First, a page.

Flipping a class is more than recording a lecture, putting it online, and then slotting it in the syllabus. The course has to have the right incentive structure to ensure students prepare before class. Fortunately, there are some sound strategies that can help any instructor flip just about any lesson, and you can learn about them in this white paper.
A survey conducted by the Center for Digital Education and Sonic Foundry found that 29 percent of faculty are currently using the flipped classroom model of instruction, with another 27 percent saying they plan to use it within the next 12 months.
It seems like everyone is talking about the flipped classroom. But how do you use this new model to construct lessons and assessments that reinforce student learning?
A small but growing number of faculty at major universities are experimenting with the inverted or flipped classroom. It’s an instructional model popularized by, among other influences, a Ted Talk by Khan Academy founder Salman Khan, which has received more than 2.5 million views. Institutions as varied as Duke University’s School of Medicine, Boston University’s College of Engineering, and the University of Washington School of Business have joined Clemson, Michigan State, the University of Texas, and many others in experimenting with changing from in-class lectures to video lectures and using class time to explore the challenging and more difficult aspects of course content.
The Internet flipped learning before instructors did. Want to find out something? Google it. Wikipedia it. Use your laptop or smartphone or iPad. That’s where the “answers” are. Some of us initially reacted to this cyber-democratization of information asserting, “This isn’t right! The Internet is full of incomplete and simply wrong information.” But the challenge to the classroom was more profound. It has raised questions among students and even administrators about the need for face-to-face classrooms at all, as if correct information and unchallenged “opinions” were all that was needed.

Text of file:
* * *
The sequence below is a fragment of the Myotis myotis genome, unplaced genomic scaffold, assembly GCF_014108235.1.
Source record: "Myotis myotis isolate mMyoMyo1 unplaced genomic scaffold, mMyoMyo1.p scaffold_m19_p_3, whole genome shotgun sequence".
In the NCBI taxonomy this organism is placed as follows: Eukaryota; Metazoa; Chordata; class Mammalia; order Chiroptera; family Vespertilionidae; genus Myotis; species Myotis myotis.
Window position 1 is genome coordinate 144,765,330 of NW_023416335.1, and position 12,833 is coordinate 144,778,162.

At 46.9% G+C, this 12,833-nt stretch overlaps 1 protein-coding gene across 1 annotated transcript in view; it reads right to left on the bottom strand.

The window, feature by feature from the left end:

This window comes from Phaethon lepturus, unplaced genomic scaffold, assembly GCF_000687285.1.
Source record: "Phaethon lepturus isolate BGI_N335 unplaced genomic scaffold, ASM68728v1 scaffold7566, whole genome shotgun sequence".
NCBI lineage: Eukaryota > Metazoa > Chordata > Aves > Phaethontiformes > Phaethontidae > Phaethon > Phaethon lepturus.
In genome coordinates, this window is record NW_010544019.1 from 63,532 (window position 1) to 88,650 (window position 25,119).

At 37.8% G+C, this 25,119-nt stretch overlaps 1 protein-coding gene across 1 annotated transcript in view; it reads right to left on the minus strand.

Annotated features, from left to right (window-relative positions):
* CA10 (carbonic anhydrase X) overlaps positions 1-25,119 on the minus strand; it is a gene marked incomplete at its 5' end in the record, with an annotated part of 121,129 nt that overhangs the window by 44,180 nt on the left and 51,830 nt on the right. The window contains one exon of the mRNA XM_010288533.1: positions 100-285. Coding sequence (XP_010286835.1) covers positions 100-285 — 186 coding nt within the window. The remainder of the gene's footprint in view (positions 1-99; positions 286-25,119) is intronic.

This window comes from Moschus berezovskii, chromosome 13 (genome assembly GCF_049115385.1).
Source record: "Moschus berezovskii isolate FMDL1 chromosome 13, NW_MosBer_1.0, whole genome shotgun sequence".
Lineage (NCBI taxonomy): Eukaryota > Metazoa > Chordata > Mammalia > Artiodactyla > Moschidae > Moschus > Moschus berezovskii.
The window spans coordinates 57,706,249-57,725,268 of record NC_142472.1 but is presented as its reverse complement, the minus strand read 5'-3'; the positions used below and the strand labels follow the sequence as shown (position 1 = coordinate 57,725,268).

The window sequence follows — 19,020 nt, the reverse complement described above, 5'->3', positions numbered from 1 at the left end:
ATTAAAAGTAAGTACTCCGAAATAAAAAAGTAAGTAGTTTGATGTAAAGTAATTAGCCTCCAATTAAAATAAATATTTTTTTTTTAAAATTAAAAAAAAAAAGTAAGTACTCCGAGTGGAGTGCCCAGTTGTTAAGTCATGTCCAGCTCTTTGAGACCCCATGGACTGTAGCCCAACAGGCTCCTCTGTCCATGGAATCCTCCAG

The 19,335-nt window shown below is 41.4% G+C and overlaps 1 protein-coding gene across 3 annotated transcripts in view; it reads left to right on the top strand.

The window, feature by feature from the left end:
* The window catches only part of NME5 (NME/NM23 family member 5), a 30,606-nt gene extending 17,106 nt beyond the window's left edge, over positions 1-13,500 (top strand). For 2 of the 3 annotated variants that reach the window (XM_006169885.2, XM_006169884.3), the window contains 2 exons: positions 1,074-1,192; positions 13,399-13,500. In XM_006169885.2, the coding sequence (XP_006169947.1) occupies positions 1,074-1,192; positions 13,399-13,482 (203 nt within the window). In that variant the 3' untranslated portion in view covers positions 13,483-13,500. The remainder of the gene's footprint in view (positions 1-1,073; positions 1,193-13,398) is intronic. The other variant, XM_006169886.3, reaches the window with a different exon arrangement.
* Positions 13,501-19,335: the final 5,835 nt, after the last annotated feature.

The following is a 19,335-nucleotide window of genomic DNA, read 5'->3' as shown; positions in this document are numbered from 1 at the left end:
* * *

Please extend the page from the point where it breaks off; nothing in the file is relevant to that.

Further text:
If you’re already flipping your courses or just starting to think about it, you have to consider how to assess student learning. Since flipping lessons results in different classroom activities, it takes different assessment approaches to measure the efficacy of these new instructional approaches. Learn how to effectively measure flipped learning in this online seminar led by Barbi Honeycutt, PhD.
Online Seminar • Recorded on Tuesday, August 13th, 2013
“How do you determine what can be flipped?”
With all of this discussion around flipped classrooms, more instructors are asking this question and wondering when and where flipped strategies are best integrated into the learning environment. Certainly, some topics lend themselves more easily to flipped strategies than others, but every lesson plan has the opportunity for at least one “flippable moment.” This is the moment during class when you stop talking at your students and “flip” the work to them instead. This is the moment when you allow your students to struggle, ask questions, solve problems, and do the “heavy lifting” required to learn the material.
Moving from a lecture-based class to a flipped class requires a new set of skills. You can have the most creative assignments, the latest technology, and the most organized plan, but unless you have the skills to implement that plan, the flipped learning environment fails. This seminar will help you create a successful flipped experience for you and your students.
Online Seminar • Recorded on Tuesday, February 12th, 2013
Editor’s Note: Part 1 of this article looked at the history of the flipped classroom. Today we look at what it takes for someone to teach effectively in a flipped classroom.
Although the flipped classroom is garnering a lot of attention of late, simply flipping the classroom alone does not increase student success. The instructor must seize the opportunity to guide and interact with the students. Looking at this new definition of homework in a flipped classroom, there are many details to consider.
The flipped classroom seems to be the latest buzz in educational trends. Is this truly a new revolutionary approach or a revision of a technique used throughout the ages? To be clear, in simplest terms, flipping the classroom refers to swapping classroom lecture time for hands-on practice time. So the lecture is done for homework usually via a video or audio file and the classroom time is spent clarifying and applying new knowledge gained.